The 15 credit T&D Engineering certificate program consists of any five (3 credit) Gonzaga T&D graduate courses. Each course may be taken individually, or students may take any sequence of five (3-credit) courses that fit their professional needs to obtain the graduate level certificate in T&D Engineering. A cumulative GPA of 3.00 from the T&D Program and good standing with the University will be required for the award of the certificate. Admission is administered through the T&D program with director approval needed for registration in TADP 545 and TADP 640.

Courses:

These courses are an ideal fit for engineers looking for utility related professional development opportunities at the graduate level. The courses also offer engineers the technical insight they will need to be successful in the utility field. Course topics include transmission line design and construction, project management and construction methods, power system analysis, protective relaying, distribution system design, and power system design (including regional and national power infrastructure and regulations). The program offers multi-disciplinary courses for a variety of engineers working in power.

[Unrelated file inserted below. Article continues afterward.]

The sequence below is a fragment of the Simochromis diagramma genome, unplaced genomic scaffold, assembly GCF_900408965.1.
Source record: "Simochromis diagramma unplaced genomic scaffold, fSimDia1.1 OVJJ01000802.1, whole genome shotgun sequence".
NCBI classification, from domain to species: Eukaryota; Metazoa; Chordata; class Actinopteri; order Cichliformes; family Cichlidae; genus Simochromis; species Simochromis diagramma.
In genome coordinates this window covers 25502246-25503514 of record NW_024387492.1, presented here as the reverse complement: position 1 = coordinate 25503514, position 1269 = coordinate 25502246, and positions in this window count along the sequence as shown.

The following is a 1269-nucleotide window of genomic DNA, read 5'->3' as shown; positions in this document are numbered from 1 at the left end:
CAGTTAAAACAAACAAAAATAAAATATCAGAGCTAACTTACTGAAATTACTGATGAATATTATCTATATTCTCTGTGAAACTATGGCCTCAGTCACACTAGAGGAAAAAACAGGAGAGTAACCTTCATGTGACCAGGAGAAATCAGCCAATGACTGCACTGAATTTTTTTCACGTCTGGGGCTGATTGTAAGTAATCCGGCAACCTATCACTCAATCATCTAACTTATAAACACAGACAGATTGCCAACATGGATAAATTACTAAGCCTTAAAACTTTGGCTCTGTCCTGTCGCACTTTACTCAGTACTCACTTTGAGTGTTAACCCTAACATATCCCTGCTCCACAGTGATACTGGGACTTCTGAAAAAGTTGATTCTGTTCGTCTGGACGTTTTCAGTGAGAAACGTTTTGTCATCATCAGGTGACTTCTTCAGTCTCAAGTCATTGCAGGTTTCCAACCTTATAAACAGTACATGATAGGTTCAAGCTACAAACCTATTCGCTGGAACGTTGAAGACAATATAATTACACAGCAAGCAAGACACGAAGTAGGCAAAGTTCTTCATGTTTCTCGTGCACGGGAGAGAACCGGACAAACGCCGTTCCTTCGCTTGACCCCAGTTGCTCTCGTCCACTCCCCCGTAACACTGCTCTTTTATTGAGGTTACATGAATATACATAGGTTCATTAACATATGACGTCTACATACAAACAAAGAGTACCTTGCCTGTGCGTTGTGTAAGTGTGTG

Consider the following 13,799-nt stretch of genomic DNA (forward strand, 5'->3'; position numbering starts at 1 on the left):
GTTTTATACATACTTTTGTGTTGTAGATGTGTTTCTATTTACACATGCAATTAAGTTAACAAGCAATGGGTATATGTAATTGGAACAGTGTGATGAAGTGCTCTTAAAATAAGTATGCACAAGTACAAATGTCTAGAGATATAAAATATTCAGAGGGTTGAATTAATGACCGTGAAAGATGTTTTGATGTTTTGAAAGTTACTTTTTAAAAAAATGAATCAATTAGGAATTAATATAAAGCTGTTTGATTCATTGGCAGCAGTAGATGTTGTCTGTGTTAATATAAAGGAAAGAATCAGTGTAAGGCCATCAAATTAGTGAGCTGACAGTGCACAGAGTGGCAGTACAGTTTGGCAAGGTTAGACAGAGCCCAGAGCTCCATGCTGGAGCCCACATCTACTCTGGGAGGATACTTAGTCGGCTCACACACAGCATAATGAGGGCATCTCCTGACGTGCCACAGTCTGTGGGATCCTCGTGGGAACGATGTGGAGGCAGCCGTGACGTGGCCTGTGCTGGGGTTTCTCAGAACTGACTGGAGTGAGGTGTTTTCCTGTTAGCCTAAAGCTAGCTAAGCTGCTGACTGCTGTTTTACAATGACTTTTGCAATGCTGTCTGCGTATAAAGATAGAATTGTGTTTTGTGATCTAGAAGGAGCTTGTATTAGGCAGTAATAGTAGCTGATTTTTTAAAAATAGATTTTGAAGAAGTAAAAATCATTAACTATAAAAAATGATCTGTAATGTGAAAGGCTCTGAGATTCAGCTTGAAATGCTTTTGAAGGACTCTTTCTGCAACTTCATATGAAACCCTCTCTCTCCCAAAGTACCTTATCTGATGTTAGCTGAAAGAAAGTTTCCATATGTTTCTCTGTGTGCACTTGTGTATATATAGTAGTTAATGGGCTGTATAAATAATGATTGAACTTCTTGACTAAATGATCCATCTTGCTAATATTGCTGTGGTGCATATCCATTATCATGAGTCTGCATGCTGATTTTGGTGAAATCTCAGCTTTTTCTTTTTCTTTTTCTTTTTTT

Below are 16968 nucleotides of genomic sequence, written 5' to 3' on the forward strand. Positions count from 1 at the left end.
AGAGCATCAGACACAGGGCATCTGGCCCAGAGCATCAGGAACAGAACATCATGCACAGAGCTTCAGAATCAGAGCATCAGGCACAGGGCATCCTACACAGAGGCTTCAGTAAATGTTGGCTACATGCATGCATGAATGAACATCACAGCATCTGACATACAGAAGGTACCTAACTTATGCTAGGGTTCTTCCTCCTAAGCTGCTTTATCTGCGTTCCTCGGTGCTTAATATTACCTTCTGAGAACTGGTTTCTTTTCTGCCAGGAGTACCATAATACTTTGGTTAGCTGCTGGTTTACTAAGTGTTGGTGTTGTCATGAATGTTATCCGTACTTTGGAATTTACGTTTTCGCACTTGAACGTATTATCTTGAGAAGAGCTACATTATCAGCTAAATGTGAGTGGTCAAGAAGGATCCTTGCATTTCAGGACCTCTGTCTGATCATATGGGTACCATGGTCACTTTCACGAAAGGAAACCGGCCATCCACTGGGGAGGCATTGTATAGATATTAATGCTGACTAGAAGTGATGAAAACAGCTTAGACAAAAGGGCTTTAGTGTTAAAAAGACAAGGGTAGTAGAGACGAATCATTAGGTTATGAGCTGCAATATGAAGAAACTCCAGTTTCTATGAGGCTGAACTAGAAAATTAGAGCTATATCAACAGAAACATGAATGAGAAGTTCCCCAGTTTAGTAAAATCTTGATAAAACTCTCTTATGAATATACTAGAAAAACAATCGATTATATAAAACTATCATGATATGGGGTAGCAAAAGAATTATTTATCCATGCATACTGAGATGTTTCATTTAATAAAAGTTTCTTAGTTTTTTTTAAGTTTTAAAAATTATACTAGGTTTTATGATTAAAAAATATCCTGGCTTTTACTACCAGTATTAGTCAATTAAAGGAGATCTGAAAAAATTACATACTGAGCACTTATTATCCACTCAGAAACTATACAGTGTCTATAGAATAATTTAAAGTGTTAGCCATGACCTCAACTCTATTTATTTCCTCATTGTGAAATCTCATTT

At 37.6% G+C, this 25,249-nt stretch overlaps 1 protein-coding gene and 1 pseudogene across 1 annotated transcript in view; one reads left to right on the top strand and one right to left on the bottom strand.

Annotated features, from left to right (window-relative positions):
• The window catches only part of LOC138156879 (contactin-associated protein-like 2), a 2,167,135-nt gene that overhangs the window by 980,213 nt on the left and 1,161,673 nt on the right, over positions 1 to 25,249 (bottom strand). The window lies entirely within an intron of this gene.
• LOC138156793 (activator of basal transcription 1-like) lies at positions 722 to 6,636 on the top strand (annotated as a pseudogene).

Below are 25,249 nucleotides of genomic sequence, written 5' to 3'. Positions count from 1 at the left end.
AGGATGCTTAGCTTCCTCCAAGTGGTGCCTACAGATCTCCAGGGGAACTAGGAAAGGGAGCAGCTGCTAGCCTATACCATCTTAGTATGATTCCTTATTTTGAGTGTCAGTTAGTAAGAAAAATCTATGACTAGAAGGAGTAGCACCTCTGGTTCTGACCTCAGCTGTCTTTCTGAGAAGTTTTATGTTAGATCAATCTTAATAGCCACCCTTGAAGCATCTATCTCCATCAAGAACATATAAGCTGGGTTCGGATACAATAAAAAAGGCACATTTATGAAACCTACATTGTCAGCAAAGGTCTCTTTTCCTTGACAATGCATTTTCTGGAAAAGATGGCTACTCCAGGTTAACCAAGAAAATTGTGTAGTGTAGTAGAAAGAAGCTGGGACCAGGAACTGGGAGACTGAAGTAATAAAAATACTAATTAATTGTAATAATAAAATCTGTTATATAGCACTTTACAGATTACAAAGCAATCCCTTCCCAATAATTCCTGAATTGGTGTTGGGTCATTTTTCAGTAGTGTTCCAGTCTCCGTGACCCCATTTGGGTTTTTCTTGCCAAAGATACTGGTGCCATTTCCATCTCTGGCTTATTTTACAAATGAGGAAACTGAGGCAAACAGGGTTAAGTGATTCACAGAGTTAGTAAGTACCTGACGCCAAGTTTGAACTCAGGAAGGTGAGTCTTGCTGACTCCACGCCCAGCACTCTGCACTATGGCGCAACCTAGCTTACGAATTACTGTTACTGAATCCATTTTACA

Each course has been split into modules with a different industry expert assigned to develop and teach each module. Students, therefore, receive instruction from multiple industry experts and have access to course material which is directly focused on electric utility design practice and procedures. In addition, the online format allows students to attend "class" each week whenever it is convenient to their work schedules without the need to travel to campus or be online at specific times.